Dr. Ben Carson
Secretary of Housing and Urban Development
Region IV Emerging Strategies in Affordable Housing Expo Remarks
Atlanta, Georgia, Marriot Buckhead Hotel and Conference Center, July 23, 2019
As prepared for delivery. The speaker may add or subtract comments during his presentation.
Thank you, Denise [Cleveland-Legett, Region IV Administrator], for that warm introduction. And thank you to each of the representatives from public housing authorities, the nonprofit leaders, developers, and financial partners of HUD for being here today to help shape our affordable housing future.
With the help of the bold fiscal policies passed by this Administration, our country is experiencing a new Economic Renaissance. Across the nation, we are seeing historic highs in employment, job creation, and GDP growth. Millions of Americans have been lifted off food stamps; there are more job openings than jobless people for the first time on record; and financial optimism is verging on an all-time record.
In short, both Wall Street and Main Street are thriving. And we are only getting started with what our nation can achieve when we work together to harness the power of American innovation and American ingenuity – especially in the housing sector.
At the Department of Housing and Urban Development, our mission is to help millions of Americans pursue their potential – by ensuring access to safe, quality, and affordable homes.
Homes are not simply physical structures – they are social, cultural, and economic engines. They are where families are raised, where memories are made, and where communities become interconnected.
But a challenge that has long been chronic, has reached crisis levels: there is a nationwide shortage of affordable homes.
As a result, we have reached the point where many of our nation's teachers, nurses, auto mechanics, construction workers, police officers, and firefighters struggle to live in or around the communities they serve.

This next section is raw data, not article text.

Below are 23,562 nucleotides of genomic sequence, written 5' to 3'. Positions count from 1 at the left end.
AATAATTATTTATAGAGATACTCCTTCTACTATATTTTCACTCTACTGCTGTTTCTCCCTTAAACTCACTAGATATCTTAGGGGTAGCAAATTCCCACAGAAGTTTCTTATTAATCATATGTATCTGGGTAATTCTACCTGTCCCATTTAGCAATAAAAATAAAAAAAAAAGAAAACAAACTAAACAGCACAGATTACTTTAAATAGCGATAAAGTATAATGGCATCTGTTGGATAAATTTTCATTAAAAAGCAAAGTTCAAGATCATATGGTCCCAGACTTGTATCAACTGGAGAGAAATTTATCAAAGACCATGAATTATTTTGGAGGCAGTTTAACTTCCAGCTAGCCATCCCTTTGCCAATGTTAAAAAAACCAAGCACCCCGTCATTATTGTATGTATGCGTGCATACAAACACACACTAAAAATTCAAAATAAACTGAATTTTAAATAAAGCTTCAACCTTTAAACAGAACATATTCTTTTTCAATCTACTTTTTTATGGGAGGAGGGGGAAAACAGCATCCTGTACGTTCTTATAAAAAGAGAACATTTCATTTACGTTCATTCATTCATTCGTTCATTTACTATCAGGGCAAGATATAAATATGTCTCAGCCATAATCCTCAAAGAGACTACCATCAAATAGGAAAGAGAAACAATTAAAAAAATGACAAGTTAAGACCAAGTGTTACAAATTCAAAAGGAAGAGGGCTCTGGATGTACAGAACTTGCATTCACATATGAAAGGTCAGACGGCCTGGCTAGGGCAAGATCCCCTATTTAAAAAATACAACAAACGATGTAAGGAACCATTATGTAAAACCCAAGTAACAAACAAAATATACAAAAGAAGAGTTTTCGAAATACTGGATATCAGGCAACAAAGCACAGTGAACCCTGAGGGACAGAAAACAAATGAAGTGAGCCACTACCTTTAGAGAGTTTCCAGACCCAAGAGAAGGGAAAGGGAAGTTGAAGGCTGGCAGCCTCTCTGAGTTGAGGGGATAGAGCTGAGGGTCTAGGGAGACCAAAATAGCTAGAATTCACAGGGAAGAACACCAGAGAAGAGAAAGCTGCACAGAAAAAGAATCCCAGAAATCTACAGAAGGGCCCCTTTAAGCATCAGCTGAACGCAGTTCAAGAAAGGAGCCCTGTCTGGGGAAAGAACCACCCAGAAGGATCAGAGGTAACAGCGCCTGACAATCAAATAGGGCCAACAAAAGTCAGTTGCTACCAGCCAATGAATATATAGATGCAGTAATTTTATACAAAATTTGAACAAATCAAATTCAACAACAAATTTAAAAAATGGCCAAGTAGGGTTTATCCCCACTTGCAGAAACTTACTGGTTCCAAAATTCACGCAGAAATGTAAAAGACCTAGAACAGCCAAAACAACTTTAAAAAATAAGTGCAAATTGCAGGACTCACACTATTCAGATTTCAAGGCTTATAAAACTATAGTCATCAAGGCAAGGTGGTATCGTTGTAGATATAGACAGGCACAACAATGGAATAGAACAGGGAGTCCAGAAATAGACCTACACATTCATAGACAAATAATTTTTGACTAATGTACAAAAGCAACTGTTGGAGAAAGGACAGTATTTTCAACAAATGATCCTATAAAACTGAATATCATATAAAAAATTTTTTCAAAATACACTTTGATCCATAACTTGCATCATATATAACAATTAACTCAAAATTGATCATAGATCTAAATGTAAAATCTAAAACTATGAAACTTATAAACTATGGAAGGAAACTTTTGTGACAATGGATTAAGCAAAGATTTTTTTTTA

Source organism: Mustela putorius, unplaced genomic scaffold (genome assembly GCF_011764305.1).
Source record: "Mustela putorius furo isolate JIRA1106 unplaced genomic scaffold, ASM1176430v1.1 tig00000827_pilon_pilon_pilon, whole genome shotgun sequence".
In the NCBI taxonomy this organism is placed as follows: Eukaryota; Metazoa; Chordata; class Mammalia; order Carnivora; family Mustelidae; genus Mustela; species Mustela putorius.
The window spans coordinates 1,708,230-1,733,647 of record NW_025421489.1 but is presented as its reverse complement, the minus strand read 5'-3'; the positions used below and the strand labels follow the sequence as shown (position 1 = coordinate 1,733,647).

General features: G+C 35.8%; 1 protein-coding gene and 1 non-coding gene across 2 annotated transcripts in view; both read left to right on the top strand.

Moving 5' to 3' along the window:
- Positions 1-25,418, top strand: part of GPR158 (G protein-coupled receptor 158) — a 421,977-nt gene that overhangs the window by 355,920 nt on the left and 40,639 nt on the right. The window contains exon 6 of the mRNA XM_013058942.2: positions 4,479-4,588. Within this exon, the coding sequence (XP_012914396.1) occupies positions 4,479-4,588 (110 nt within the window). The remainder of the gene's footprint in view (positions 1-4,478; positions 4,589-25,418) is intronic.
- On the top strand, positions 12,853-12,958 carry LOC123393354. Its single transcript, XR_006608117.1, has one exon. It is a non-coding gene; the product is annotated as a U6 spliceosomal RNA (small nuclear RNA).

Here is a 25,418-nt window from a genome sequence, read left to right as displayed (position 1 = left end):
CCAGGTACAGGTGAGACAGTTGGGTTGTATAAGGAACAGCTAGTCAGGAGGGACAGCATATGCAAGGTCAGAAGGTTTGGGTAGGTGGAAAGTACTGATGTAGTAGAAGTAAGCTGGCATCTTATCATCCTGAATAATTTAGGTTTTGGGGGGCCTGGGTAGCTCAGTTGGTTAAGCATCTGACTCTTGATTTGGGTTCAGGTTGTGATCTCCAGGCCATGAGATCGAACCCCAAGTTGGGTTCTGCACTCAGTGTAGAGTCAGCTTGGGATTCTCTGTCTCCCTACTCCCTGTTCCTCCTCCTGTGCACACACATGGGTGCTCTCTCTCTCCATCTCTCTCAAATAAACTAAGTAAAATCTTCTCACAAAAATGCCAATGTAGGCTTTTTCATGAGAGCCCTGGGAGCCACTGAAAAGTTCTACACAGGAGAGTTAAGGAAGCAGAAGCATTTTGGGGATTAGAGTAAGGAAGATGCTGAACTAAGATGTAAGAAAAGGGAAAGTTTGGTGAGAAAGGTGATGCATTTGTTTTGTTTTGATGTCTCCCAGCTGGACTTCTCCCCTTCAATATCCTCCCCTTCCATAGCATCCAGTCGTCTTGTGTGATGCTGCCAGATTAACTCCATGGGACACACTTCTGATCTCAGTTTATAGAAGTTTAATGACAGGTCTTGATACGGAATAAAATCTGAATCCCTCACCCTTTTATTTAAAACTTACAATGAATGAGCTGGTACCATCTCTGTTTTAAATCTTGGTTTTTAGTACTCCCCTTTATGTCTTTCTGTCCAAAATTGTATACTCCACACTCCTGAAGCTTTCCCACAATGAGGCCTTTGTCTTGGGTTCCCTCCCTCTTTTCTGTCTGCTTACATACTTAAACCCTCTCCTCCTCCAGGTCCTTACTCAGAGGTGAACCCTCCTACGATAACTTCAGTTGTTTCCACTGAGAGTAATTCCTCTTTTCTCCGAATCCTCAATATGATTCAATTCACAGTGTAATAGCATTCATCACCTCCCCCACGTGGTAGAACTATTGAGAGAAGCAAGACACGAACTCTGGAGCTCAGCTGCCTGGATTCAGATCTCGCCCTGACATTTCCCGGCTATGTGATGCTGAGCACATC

Fortunately, HUD has a prescription to lift our nation's forgotten men and women onto a path of self-sufficiency —where they can forge their own destinies and set a higher standard for American families.
HUD's prescription has three key ingredients: revitalization, innovation, and deregulation.
Revitalization; Opportunity Zones
Across the country and even here in Atlanta, many communities have faced serious challenges over the years due to a persistent lack of financial investment. These are places with the will to succeed, but opportunity has been lacking.
The first several chapters of my life were spent as a witness to the kinds of pressure that come from opportunities being scarce in a community – and the power that comes when opportunities emerge. My mother was one of 24 children, and married my father at the age of 13. When they divorced, it fell to this woman with a third-grade education and very little money to raise two young boys in a rough neighborhood on her own.
With our mother's firm hand guiding us, my brother Curtis and I punched our ticket to opportunity through reading and education. He became a rocket scientist and I became a neurosurgeon – and, now, the Secretary of HUD.
But we can't rely on "Super-Moms" to be the saving grace of families residing in struggling communities. We have to create structural opportunities within the heart of every community – which is why HUD has championed a tremendous nationwide initiative called Opportunity Zones.
Few programs in modern memory have the potential to change so many lives as Opportunity Zones, which are now home to nearly 35 million Americans – including 2.4 million HUD-assisted individuals – in all 50 states, Washington D.C., and five U.S. territories. That's roughly 10 percent of the country, targeted for revitalization.
The purpose of Opportunity Zones is to spur private investments into economically distressed communities through powerful tax incentives. But only investors who commit capital for five, seven and ten years receive the benefits of this tax incentive. So for neighborhoods in need, new growth becomes consistent growth, and new jobs become steady jobs.
To ensure Opportunity Zones reach their full potential, last December, President Trump established the White House Opportunity and Revitalization Council, which I have the privilege to chair. Scott Turner is the Executive Director and he has been doing great work for us as well.